“The best thing we can do for those people is to sustain the expansion, keep it going,” the Fed’s chair, Jerome H. Powell, said after the move. “That’s one of the overarching goals of this move – and all of our policy moves.”

 The wealthiest also benefit from the Fed’s decision, since rate cuts push up stock prices, creating big gains for investors. But the central bank’s push to portray its policy as a win for rank-and-file workers highlights an evolution: The Fed is trying to be more attuned to the needs and attitudes of everyday Americans.

Some of the changes are superficial. Mr. Powell, previously referred to as “chairman” in the Fed’s post-meeting releases, is now a gender-neutral “chair.” The 17-member policymaking body is as diverse as it has ever been, with leadership roles held by two openly gay members, five women, one black member and one person with Indian heritage. The powerful Federal Reserve Bank of New York flew rainbow flags outside for pride month this summer, for the first time.

A visit to the Federal Reserve Bank of Atlanta’s Instagram account shows that it is following up its #dogsofthefed campaign with a #humansofthefed one, complete with inspirational stories and not-so-candid snaps.

But something more significant is happening under the surface.

An institution long shrouded in mystique and hemmed in by its desire to remain above the political fray is opening up. Fed research has long hit on diverse and even hot-button topics – from social mobility to global warming –  but presidents at its 12 regional banks increasingly promote and publicize that work. They even occasionally take positions on issues like immigration and skills training.

Fed officials have also spent much of the year visiting community groups in places like Augusta, Ga., and Camden, N.J., part of a widely publicized campaign aimed at convincing the public that policymakers are listening to workers’ concerns. Officials now regularly talk about unemployment rates by race and gender.

A political calculus is at play. The Fed needs to shore up public support at a time when President Trump regularly criticizes its actions and when government bodies – especially opaque ones aligned with bankers – are anything but popular. It has come under congressional and popular pressure for being slow to diversify and not focused enough on the most economically disadvantaged.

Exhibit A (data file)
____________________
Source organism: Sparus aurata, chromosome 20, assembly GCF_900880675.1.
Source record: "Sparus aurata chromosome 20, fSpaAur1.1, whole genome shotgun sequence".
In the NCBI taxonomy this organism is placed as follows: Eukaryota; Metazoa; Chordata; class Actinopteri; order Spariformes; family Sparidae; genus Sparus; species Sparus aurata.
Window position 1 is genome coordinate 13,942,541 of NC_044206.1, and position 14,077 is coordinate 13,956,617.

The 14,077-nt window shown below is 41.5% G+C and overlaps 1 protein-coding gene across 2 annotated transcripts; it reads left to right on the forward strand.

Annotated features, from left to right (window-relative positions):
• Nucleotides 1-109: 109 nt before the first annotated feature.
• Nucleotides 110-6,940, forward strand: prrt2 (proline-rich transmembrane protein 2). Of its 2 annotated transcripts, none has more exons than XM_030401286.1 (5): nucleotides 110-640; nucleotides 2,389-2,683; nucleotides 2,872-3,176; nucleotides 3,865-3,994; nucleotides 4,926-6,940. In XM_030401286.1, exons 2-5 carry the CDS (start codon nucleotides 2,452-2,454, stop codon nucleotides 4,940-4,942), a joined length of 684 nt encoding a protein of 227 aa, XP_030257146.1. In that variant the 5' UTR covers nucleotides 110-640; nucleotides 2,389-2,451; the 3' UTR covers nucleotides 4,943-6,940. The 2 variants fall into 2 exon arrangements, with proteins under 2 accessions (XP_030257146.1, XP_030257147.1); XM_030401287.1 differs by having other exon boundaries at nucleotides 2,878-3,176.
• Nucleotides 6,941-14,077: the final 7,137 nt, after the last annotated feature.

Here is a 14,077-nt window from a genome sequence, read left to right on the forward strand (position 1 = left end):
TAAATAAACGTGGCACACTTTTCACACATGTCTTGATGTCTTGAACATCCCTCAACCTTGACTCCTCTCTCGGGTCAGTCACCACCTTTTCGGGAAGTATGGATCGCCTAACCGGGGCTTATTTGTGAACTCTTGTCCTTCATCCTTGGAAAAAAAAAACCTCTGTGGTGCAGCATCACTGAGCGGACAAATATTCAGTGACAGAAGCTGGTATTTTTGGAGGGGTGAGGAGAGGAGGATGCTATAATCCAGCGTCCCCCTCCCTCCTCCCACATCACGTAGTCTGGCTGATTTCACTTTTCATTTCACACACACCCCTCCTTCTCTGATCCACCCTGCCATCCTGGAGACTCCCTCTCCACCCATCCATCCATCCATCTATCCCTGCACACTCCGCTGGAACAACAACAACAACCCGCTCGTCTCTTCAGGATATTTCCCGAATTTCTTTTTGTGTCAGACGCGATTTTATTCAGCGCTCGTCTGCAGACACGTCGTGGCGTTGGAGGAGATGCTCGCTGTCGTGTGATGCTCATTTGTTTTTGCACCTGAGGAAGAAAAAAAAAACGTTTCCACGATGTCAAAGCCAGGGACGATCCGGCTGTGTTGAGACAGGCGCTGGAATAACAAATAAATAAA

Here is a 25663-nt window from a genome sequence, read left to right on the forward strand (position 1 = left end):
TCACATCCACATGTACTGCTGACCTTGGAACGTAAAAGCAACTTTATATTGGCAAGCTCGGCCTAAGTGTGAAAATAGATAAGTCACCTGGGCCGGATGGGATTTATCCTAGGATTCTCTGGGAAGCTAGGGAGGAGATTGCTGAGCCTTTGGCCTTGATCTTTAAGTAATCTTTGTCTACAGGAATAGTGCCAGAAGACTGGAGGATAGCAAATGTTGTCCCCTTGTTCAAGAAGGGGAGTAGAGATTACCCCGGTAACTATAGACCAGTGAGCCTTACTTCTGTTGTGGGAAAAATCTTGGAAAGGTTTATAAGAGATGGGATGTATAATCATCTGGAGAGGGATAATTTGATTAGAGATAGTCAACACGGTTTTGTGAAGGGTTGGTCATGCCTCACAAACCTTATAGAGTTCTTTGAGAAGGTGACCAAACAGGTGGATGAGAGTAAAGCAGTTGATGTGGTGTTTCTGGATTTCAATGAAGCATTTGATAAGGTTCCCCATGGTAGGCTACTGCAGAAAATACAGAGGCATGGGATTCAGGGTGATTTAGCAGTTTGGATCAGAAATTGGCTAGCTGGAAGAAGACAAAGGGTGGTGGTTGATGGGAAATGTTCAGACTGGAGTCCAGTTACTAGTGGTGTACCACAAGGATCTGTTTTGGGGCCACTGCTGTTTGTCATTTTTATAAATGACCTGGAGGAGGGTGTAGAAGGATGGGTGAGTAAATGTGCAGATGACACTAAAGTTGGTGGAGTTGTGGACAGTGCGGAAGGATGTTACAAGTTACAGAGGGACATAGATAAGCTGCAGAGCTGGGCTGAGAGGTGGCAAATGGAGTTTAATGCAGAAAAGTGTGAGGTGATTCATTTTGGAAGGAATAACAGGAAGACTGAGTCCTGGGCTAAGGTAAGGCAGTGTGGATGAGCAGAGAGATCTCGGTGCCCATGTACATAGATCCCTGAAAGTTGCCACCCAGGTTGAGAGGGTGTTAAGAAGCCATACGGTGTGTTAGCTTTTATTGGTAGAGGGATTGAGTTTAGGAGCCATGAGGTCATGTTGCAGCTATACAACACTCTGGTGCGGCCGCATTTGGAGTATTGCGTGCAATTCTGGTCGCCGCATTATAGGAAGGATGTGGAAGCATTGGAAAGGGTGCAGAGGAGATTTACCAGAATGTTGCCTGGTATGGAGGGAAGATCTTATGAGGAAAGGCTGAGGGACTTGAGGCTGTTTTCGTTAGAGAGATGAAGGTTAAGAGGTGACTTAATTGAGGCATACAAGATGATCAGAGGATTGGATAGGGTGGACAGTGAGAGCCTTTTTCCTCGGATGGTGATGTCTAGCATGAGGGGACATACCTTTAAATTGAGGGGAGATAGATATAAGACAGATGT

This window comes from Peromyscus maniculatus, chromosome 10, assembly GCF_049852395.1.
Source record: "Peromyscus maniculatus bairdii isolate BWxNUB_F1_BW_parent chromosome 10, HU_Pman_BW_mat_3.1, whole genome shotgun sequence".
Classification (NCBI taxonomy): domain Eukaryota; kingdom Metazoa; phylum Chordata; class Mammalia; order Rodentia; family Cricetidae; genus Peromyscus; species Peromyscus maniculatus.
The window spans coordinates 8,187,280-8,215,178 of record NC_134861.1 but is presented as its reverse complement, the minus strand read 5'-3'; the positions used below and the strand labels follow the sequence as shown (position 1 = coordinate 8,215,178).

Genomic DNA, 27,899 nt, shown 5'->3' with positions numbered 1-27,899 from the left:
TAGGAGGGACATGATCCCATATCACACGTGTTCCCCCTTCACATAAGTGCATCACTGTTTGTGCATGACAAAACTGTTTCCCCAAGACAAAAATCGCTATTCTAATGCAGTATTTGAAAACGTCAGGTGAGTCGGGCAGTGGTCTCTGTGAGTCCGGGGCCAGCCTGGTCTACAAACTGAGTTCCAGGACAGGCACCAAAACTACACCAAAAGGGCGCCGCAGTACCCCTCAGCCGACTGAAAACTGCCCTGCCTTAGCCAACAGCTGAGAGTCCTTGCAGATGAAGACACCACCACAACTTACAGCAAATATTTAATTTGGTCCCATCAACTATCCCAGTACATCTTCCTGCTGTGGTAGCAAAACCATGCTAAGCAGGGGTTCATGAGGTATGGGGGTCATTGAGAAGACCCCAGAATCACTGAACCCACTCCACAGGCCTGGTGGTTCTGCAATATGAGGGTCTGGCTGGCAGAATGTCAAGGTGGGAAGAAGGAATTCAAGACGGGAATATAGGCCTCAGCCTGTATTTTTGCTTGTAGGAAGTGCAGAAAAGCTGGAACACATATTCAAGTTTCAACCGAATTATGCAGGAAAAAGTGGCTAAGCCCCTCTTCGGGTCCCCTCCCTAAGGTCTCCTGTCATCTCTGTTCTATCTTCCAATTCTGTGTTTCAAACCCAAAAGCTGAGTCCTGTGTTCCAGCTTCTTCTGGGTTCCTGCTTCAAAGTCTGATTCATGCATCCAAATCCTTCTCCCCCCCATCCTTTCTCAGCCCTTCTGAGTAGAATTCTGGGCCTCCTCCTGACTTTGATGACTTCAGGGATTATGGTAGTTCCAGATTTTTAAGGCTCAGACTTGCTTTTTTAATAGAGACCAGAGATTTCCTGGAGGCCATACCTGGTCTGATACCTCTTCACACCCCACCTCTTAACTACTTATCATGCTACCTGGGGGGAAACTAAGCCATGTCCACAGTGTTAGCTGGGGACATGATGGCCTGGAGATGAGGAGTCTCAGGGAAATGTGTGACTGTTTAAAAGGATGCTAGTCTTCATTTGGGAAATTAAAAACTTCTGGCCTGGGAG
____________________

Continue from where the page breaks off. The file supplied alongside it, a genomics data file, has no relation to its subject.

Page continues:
Mr. Powell nodded to those challenges in a recent speech in Paris, saying, “Our audience has become more varied, more attuned to our actions and less trusting of public institutions.”

America’s shifting social discourse also enables the Fed’s evolution. Janet L. Yellen, the Fed’s first female leader, broached the topic of income inequality in an October 2014 speech, questioning whether it was consistent with American values. It was an unusual topic for a Fed leader to take up at the time, and Republican lawmakers chastised her.

“You’re sticking your nose in places that you have no business to be,” Mick Mulvaney, a South Carolina representative at the time and now Mr. Trump’s acting chief of staff, told Ms. Yellen during her testimony to the House Financial Services Committee the next February.

Representative Sean Duffy, a Wisconsin Republican, said the speech showed political bias because Democrats were campaigning on the issue ahead of the midterm election.

Five years later, Fed officials frequently talk about income inequality. In February at a forum with teachers in Washington, Mr. Powell echoed Ms. Yellen’s sentiments – but got no pushback.

“We have work to do to make sure that the prosperity that we do achieve is widely spread,” Mr. Powell said. “We need policies that can make that happen.”